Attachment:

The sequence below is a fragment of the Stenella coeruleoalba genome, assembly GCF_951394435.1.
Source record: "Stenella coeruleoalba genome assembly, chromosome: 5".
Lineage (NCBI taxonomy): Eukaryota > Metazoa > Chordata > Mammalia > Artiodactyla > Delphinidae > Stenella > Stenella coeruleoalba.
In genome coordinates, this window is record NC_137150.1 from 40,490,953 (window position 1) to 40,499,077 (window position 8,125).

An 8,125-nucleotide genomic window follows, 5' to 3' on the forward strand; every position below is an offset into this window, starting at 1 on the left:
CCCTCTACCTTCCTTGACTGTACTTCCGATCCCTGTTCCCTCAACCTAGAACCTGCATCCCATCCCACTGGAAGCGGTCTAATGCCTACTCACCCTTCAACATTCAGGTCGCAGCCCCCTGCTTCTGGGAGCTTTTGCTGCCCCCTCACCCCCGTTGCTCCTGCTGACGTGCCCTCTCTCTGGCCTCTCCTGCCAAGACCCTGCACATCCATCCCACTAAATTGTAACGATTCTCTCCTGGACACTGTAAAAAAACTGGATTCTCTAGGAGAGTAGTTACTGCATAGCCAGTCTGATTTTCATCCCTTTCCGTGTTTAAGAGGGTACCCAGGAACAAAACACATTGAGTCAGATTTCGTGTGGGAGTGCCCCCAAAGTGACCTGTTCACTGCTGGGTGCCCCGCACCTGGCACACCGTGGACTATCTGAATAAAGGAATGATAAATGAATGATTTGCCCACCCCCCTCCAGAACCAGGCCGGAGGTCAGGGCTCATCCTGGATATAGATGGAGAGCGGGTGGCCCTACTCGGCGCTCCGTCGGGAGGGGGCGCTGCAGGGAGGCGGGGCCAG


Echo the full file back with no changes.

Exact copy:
The sequence below is a fragment of the Stenella coeruleoalba genome, assembly GCF_951394435.1.
Source record: "Stenella coeruleoalba genome assembly, chromosome: 5".
Lineage (NCBI taxonomy): Eukaryota > Metazoa > Chordata > Mammalia > Artiodactyla > Delphinidae > Stenella > Stenella coeruleoalba.
In genome coordinates, this window is record NC_137150.1 from 40,490,953 (window position 1) to 40,499,077 (window position 8,125).

An 8,125-nucleotide genomic window follows, 5' to 3' on the forward strand; every position below is an offset into this window, starting at 1 on the left:
CCCTCTACCTTCCTTGACTGTACTTCCGATCCCTGTTCCCTCAACCTAGAACCTGCATCCCATCCCACTGGAAGCGGTCTAATGCCTACTCACCCTTCAACATTCAGGTCGCAGCCCCCTGCTTCTGGGAGCTTTTGCTGCCCCCTCACCCCCGTTGCTCCTGCTGACGTGCCCTCTCTCTGGCCTCTCCTGCCAAGACCCTGCACATCCATCCCACTAAATTGTAACGATTCTCTCCTGGACACTGTAAAAAAACTGGATTCTCTAGGAGAGTAGTTACTGCATAGCCAGTCTGATTTTCATCCCTTTCCGTGTTTAAGAGGGTACCCAGGAACAAAACACATTGAGTCAGATTTCGTGTGGGAGTGCCCCCAAAGTGACCTGTTCACTGCTGGGTGCCCCGCACCTGGCACACCGTGGACTATCTGAATAAAGGAATGATAAATGAATGATTTGCCCACCCCCCTCCAGAACCAGGCCGGAGGTCAGGGCTCATCCTGGATATAGATGGAGAGCGGGTGGCCCTACTCGGCGCTCCGTCGGGAGGGGGCGCTGCAGGGAGGCGGGGCCAG